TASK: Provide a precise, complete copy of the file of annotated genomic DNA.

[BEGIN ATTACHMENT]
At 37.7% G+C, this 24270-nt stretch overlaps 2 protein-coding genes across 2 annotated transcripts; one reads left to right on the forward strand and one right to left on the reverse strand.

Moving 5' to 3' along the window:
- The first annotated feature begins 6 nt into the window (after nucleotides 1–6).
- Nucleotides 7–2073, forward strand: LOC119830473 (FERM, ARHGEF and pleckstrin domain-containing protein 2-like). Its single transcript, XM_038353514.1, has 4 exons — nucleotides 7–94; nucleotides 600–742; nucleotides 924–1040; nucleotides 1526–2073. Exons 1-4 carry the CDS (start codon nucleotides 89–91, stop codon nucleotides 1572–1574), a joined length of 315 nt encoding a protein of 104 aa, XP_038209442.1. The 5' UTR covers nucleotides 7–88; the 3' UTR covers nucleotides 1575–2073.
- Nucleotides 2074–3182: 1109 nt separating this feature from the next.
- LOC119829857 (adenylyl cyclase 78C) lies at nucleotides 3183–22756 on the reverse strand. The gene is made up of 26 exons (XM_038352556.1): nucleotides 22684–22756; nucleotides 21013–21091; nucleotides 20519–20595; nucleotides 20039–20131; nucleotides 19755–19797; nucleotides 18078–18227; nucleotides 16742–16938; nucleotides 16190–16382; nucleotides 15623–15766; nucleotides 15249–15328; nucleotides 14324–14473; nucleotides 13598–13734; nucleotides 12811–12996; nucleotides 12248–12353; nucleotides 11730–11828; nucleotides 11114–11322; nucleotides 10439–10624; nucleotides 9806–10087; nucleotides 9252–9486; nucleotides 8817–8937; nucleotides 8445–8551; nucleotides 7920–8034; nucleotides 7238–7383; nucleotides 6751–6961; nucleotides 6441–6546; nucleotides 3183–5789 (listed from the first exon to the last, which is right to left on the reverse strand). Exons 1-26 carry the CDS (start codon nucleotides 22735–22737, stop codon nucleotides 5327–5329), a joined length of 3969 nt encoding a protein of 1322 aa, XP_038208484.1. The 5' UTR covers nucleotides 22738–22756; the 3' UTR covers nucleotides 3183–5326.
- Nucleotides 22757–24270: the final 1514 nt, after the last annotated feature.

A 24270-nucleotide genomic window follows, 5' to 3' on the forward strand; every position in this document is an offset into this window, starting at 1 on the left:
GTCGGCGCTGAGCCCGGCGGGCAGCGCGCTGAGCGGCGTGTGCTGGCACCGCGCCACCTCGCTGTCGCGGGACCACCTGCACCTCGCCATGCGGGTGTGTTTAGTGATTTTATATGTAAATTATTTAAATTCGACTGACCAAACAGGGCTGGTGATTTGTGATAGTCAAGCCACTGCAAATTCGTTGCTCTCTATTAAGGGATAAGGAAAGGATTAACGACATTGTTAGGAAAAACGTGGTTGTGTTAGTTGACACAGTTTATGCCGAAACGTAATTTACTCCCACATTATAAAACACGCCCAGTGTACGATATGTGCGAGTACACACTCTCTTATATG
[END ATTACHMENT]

At 37.7% G+C, this 24270-nt stretch overlaps 2 protein-coding genes across 2 annotated transcripts; one reads left to right on the forward strand and one right to left on the reverse strand.

Moving 5' to 3' along the window:
- The first annotated feature begins 6 nt into the window (after nucleotides 1–6).
- Nucleotides 7–2073, forward strand: LOC119830473 (FERM, ARHGEF and pleckstrin domain-containing protein 2-like). Its single transcript, XM_038353514.1, has 4 exons — nucleotides 7–94; nucleotides 600–742; nucleotides 924–1040; nucleotides 1526–2073. Exons 1-4 carry the CDS (start codon nucleotides 89–91, stop codon nucleotides 1572–1574), a joined length of 315 nt encoding a protein of 104 aa, XP_038209442.1. The 5' UTR covers nucleotides 7–88; the 3' UTR covers nucleotides 1575–2073.
- Nucleotides 2074–3182: 1109 nt separating this feature from the next.
- LOC119829857 (adenylyl cyclase 78C) lies at nucleotides 3183–22756 on the reverse strand. The gene is made up of 26 exons (XM_038352556.1): nucleotides 22684–22756; nucleotides 21013–21091; nucleotides 20519–20595; nucleotides 20039–20131; nucleotides 19755–19797; nucleotides 18078–18227; nucleotides 16742–16938; nucleotides 16190–16382; nucleotides 15623–15766; nucleotides 15249–15328; nucleotides 14324–14473; nucleotides 13598–13734; nucleotides 12811–12996; nucleotides 12248–12353; nucleotides 11730–11828; nucleotides 11114–11322; nucleotides 10439–10624; nucleotides 9806–10087; nucleotides 9252–9486; nucleotides 8817–8937; nucleotides 8445–8551; nucleotides 7920–8034; nucleotides 7238–7383; nucleotides 6751–6961; nucleotides 6441–6546; nucleotides 3183–5789 (listed from the first exon to the last, which is right to left on the reverse strand). Exons 1-26 carry the CDS (start codon nucleotides 22735–22737, stop codon nucleotides 5327–5329), a joined length of 3969 nt encoding a protein of 1322 aa, XP_038208484.1. The 5' UTR covers nucleotides 22738–22756; the 3' UTR covers nucleotides 3183–5326.
- Nucleotides 22757–24270: the final 1514 nt, after the last annotated feature.

A 24270-nucleotide genomic window follows, 5' to 3' on the forward strand; every position in this document is an offset into this window, starting at 1 on the left:
GTCGGCGCTGAGCCCGGCGGGCAGCGCGCTGAGCGGCGTGTGCTGGCACCGCGCCACCTCGCTGTCGCGGGACCACCTGCACCTCGCCATGCGGGTGTGTTTAGTGATTTTATATGTAAATTATTTAAATTCGACTGACCAAACAGGGCTGGTGATTTGTGATAGTCAAGCCACTGCAAATTCGTTGCTCTCTATTAAGGGATAAGGAAAGGATTAACGACATTGTTAGGAAAAACGTGGTTGTGTTAGTTGACACAGTTTATGCCGAAACGTAATTTACTCCCACATTATAAAACACGCCCAGTGTACGATATGTGCGAGTACACACTCTCTTATATG